Colin Delany February 6, 2009

If You Want to Change Congress, Fund Challengers’ Staff Early

Here’s an observation I’ve been meaning to write up since Netroots Nation this summer, but one that seems particularly relevant now as both Democrats and Republicans are getting their first views of their current legislators in action: if you want to change the direction of your party in Congress, or of Congress as a whole, fund challengers’ staff early. And by “early,” I’m talking about a year in advance of the relevant primary or general election.

I’m not sure who said it at NN (possibly Matt Stoller), but the idea stuck with me because it goes to a core problem insurgents face when they’re taking on an incumbent or an establishment candidate: lack of resources when they really matter. As elections get close, blogs and activist groups can shift significant amounts of money to a “netroots” candidate on the Left (or a “rightroots” candidate on the Right?), but by then it’s often too late to make much of a difference. Since so much of creating a campaign organization is incremental — built up one volunteer, supporter or donor at a time — the really valuable time to have staff is many months BEFORE the actual vote. In effect, one hour of an organizers’s time a year before the election yields much more benefit than that same hour of work a week before the election.

Early funding also has a snowball effect — since people usually don’t want to throw their money away, they’ll generally only support a candidate who seems to have a chance to win. Before insurgent candidates can get much outside attention, they have to hit a threshold of support that indicates that they’re a serious contender. They have to have enough of SOMETHING — money, polling numbers or on-the-ground organization — to convince outsiders to get involved. And without resources and expertise available early, many candidates who might actually have a shot if given a chance never quite hit the mark. A handful of paid staff, or even just ONE paid staffer, can create the relationships and the organization that a campaign needs to prove viability, while also getting the structure in place to actually take real advantage of any money that floods in at the last minute.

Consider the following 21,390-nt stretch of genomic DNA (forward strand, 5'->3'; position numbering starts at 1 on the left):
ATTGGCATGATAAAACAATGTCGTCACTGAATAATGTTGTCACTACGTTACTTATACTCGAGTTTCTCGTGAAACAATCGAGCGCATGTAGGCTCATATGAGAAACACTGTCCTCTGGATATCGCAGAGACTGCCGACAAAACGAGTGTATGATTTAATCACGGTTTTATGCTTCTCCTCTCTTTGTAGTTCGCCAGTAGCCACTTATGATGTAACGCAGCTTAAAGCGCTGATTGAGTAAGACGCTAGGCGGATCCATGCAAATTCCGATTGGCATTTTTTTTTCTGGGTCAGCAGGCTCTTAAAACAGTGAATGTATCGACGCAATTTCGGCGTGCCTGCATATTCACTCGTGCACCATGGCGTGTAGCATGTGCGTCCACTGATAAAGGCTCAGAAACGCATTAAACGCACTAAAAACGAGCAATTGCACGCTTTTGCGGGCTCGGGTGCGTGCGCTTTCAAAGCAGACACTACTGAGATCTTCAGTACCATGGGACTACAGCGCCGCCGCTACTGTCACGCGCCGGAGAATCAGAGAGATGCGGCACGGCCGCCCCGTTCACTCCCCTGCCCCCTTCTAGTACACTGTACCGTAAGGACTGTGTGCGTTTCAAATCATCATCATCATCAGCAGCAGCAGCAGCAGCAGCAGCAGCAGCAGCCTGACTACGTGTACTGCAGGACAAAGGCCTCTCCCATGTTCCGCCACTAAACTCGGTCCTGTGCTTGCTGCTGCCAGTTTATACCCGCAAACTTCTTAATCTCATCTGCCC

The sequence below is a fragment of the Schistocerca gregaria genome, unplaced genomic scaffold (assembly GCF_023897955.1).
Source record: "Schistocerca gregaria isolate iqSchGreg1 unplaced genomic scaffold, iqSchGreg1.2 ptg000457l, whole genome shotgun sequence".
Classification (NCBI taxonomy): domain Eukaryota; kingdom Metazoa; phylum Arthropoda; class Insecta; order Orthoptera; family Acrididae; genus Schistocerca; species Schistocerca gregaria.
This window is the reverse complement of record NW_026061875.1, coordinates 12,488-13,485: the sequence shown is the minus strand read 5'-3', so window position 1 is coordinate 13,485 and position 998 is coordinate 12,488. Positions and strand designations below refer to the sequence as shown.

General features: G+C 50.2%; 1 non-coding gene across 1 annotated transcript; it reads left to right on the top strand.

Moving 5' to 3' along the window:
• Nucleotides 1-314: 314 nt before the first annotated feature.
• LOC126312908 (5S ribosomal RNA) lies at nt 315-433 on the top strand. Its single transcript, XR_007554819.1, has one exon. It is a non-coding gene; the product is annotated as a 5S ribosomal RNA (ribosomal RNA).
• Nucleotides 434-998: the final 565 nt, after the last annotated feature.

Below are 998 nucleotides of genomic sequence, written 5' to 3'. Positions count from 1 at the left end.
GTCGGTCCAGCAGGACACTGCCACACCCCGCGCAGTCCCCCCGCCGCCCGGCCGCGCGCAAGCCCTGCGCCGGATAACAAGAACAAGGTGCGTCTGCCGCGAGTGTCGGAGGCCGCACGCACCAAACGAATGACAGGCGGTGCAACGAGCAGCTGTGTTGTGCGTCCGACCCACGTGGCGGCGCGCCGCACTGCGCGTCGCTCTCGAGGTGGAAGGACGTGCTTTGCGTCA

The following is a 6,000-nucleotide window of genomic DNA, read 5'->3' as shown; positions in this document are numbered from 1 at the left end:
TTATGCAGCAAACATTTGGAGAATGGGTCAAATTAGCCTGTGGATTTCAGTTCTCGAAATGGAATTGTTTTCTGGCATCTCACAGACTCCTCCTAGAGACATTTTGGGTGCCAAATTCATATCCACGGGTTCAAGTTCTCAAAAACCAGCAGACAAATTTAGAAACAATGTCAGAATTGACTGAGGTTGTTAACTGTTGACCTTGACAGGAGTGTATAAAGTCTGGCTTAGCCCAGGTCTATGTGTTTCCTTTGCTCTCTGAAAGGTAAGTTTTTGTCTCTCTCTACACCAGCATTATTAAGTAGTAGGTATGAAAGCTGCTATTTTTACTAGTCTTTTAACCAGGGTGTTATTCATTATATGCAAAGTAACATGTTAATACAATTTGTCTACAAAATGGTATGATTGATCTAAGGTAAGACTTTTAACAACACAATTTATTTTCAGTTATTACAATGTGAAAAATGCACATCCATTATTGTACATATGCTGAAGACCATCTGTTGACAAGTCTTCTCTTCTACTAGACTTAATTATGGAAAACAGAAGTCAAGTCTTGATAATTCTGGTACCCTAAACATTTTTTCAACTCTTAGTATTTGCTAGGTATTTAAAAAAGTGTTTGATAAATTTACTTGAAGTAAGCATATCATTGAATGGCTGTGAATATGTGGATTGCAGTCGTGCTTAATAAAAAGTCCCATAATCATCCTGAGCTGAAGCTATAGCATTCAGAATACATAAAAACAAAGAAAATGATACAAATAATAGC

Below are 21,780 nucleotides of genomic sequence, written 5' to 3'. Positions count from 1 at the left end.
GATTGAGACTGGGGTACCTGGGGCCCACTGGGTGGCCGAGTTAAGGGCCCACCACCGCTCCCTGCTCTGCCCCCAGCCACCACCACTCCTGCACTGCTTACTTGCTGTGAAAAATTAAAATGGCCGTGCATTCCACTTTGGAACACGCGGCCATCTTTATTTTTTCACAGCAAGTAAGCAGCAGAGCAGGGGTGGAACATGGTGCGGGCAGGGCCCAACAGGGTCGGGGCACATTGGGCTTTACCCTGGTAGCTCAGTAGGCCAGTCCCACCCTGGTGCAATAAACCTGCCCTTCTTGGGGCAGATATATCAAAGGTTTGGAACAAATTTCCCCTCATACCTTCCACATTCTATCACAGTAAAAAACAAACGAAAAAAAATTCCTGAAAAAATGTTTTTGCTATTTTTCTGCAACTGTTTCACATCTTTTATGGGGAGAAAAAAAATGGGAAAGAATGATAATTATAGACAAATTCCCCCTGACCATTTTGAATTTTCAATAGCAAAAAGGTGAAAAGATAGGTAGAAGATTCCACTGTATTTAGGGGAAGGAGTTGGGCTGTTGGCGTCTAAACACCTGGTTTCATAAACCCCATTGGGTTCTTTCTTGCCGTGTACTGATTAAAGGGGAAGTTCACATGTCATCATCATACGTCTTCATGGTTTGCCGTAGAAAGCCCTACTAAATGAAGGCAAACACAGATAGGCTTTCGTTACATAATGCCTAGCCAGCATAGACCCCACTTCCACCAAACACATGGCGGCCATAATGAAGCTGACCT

Campaigns are by nature chaotic, particularly in their last weeks, when people are working frantically to get attention for their side, to counter the other guy and to take care of the thousands of details involved in getting voters motivated and to the polls. A year out, that chaos has yet to hit, and candidates and staff can make decisions based on the campaign’s long-term goals rather than based on what crisis exploded that day. If you really want to make a difference in Congress, either by changing your own party or pushing out a member of the opposition, think well in advance — identify challengers in key districts who might have a chance and get them money and staff when it matters. Otherwise, well, there are very good reasons that incumbents in Congress get re-elected at a rate well over 90%.

cpd

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